If a business is an orchestra, then every department is its own instrument. When teams work in isolation, the result is simply noise. However, when everyone unites around shared goals, beautiful music is made. And there’s no sweeter harmony than what’s created through collaboration between customer service and marketing.
Looking for proof? Look no further than Instant Brands. The company is home to an iconic portfolio of seven kitchenware brands including Corelle, Pyrex, Instant Pot and more. Managing customer service for such a diverse range of beloved business units demands continual innovation driven by consumer insights. To achieve this, Instant Brands has embraced a top-notch approach to social media customer service.
Social Media Manager, Camille Pessoa, is the driving force behind Instant Brands’ social customer service initiatives. She partners with Maggie Lowman, who is responsible for managing the content aspect of Instant Brands’ social media strategy. Together, they work to create a consistent feedback loop that empowers each team to deliver on a customer-obsessed strategy.
“The collaboration between our departments is vital for the business,” says Pessoa. “Working this closely together is how we achieve the success and goals that we strive for.”
We spoke with Pessoa and Lowman to get the inside scoop on what makes their approach to collaboration between marketing and customer service work. In this guide, you’ll find tested advice on aligning both teams to support better customer outcomes.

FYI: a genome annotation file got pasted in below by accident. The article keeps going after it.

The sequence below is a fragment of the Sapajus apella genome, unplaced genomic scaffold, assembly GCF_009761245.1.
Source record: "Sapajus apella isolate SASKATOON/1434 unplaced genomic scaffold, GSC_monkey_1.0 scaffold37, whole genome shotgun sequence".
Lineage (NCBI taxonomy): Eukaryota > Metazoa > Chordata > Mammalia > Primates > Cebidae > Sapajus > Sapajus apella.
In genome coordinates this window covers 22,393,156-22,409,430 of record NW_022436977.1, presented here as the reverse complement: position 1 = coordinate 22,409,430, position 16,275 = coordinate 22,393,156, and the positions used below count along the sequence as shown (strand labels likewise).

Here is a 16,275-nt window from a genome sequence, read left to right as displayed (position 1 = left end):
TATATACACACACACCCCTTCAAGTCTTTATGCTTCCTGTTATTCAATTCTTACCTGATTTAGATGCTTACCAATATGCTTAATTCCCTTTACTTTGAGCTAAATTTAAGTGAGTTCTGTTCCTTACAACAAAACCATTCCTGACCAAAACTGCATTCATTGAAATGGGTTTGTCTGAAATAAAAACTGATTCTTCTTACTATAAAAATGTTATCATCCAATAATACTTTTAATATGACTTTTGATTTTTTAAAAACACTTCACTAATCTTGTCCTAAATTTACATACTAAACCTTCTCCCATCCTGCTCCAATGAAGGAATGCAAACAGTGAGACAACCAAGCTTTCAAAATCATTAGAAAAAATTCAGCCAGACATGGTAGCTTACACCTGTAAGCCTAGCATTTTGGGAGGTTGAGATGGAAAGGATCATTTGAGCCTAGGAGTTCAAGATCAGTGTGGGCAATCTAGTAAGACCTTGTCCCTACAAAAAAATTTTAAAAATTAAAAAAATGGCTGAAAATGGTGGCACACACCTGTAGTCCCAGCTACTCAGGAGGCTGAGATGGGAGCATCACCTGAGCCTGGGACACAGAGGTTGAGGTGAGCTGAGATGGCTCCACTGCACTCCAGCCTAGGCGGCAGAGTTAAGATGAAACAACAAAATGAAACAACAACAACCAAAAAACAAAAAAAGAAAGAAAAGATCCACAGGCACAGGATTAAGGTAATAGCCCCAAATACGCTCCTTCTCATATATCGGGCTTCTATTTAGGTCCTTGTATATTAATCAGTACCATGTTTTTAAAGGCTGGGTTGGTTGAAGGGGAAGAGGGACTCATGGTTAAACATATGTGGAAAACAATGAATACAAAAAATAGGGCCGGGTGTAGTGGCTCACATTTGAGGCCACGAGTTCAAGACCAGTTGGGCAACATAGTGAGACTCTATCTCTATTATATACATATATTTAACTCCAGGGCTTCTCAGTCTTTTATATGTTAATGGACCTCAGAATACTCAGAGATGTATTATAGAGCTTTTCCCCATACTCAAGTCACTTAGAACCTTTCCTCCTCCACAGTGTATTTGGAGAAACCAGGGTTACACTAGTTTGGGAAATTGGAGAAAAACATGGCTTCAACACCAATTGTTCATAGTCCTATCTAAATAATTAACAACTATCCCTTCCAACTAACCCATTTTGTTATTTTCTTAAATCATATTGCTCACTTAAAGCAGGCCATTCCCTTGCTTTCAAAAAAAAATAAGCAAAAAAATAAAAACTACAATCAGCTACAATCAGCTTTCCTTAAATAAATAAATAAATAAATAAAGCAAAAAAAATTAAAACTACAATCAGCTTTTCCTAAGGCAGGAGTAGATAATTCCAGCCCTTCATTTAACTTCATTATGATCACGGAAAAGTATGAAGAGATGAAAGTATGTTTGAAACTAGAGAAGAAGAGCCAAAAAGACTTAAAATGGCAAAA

- Why your marketing and customer service departments need to work together
- How to align marketing and customer service teams
- 3 ways marketing and customer service can work together
- How Instant Brands’ customer service and marketing teams stay connected with Sprout Social
Why your marketing and customer service departments need to work together
In a competitive market, the only way to win is to be customer obsessed. When marketers collaborate with customer service teams, they get unparalleled insights into the driving forces behind customer experiences. Grounding marketing strategies in customer feedback elevates initiatives big and small.
But what’s in it for customer service teams?
According to Lowman, it’s rich social insights. “Social media is a direct line to your consumer. One of our main goals is obviously to provide consumer value, and they’re telling us what they want on social every day. By the way that they interact with us, by the comments and complaints that they leave—it’s really valuable information.”
If that doesn’t make the case, don’t worry—we’re just scratching the surface. Here are three more benefits businesses gain from close collaboration between customer service and marketing teams.
It’s what consumers expect
What it takes to meet consumer expectations is changing. In the past, providing superior customer service was a speed issue. But, as customer experience standards continue to rise, so does the need for high quality, personalized care on social.
The latest Sprout Social Index™ found that 76% of consumers notice and appreciate when companies prioritize social customer support, and the same percentage of consumers value how quickly a brand can respond to their needs. To do both of these things well, marketing and customer service teams need to stay in constant contact.